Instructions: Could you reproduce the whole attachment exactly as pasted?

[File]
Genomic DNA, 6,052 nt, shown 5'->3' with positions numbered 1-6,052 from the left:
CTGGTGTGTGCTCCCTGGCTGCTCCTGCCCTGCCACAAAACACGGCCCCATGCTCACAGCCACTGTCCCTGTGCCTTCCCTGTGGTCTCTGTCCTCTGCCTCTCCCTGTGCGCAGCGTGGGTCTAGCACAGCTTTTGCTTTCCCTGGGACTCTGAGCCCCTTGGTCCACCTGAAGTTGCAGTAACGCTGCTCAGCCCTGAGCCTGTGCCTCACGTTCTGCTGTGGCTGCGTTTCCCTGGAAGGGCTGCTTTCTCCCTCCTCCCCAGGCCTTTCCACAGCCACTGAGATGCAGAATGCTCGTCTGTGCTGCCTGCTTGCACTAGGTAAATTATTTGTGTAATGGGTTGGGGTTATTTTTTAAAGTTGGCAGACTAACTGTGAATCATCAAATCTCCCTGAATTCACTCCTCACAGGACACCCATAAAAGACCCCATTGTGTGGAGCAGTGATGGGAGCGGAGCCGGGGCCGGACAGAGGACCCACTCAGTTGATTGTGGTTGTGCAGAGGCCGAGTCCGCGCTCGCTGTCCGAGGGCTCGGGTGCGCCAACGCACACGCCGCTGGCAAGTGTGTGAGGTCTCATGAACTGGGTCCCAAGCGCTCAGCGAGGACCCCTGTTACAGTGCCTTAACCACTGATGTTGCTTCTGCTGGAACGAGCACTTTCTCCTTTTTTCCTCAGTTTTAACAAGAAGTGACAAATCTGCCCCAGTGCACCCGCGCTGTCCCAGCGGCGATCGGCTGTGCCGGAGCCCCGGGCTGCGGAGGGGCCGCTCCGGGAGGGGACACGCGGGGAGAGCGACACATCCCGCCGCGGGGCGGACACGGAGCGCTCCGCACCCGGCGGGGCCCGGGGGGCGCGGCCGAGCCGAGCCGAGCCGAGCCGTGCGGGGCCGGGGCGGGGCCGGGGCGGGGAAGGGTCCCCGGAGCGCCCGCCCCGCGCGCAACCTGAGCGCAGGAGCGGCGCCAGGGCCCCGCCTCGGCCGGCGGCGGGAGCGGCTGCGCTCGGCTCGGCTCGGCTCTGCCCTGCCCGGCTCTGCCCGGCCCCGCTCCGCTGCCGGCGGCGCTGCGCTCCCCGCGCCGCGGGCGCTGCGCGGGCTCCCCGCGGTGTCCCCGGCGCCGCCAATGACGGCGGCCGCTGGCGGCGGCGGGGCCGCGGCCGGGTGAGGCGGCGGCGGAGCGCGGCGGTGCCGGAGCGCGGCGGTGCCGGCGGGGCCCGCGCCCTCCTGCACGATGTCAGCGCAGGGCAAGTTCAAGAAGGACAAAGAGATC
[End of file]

Genomic DNA, 6,052 nt, shown 5'->3' with positions numbered 1-6,052 from the left:
CTGGTGTGTGCTCCCTGGCTGCTCCTGCCCTGCCACAAAACACGGCCCCATGCTCACAGCCACTGTCCCTGTGCCTTCCCTGTGGTCTCTGTCCTCTGCCTCTCCCTGTGCGCAGCGTGGGTCTAGCACAGCTTTTGCTTTCCCTGGGACTCTGAGCCCCTTGGTCCACCTGAAGTTGCAGTAACGCTGCTCAGCCCTGAGCCTGTGCCTCACGTTCTGCTGTGGCTGCGTTTCCCTGGAAGGGCTGCTTTCTCCCTCCTCCCCAGGCCTTTCCACAGCCACTGAGATGCAGAATGCTCGTCTGTGCTGCCTGCTTGCACTAGGTAAATTATTTGTGTAATGGGTTGGGGTTATTTTTTAAAGTTGGCAGACTAACTGTGAATCATCAAATCTCCCTGAATTCACTCCTCACAGGACACCCATAAAAGACCCCATTGTGTGGAGCAGTGATGGGAGCGGAGCCGGGGCCGGACAGAGGACCCACTCAGTTGATTGTGGTTGTGCAGAGGCCGAGTCCGCGCTCGCTGTCCGAGGGCTCGGGTGCGCCAACGCACACGCCGCTGGCAAGTGTGTGAGGTCTCATGAACTGGGTCCCAAGCGCTCAGCGAGGACCCCTGTTACAGTGCCTTAACCACTGATGTTGCTTCTGCTGGAACGAGCACTTTCTCCTTTTTTCCTCAGTTTTAACAAGAAGTGACAAATCTGCCCCAGTGCACCCGCGCTGTCCCAGCGGCGATCGGCTGTGCCGGAGCCCCGGGCTGCGGAGGGGCCGCTCCGGGAGGGGACACGCGGGGAGAGCGACACATCCCGCCGCGGGGCGGACACGGAGCGCTCCGCACCCGGCGGGGCCCGGGGGGCGCGGCCGAGCCGAGCCGAGCCGAGCCGTGCGGGGCCGGGGCGGGGCCGGGGCGGGGAAGGGTCCCCGGAGCGCCCGCCCCGCGCGCAACCTGAGCGCAGGAGCGGCGCCAGGGCCCCGCCTCGGCCGGCGGCGGGAGCGGCTGCGCTCGGCTCGGCTCGGCTCTGCCCTGCCCGGCTCTGCCCGGCCCCGCTCCGCTGCCGGCGGCGCTGCGCTCCCCGCGCCGCGGGCGCTGCGCGGGCTCCCCGCGGTGTCCCCGGCGCCGCCAATGACGGCGGCCGCTGGCGGCGGCGGGGCCGCGGCCGGGTGAGGCGGCGGCGGAGCGCGGCGGTGCCGGAGCGCGGCGGTGCCGGCGGGGCCCGCGCCCTCCTGCACGATGTCAGCGCAGGGCAAGTTCAAGAAGGACAAAGAGATC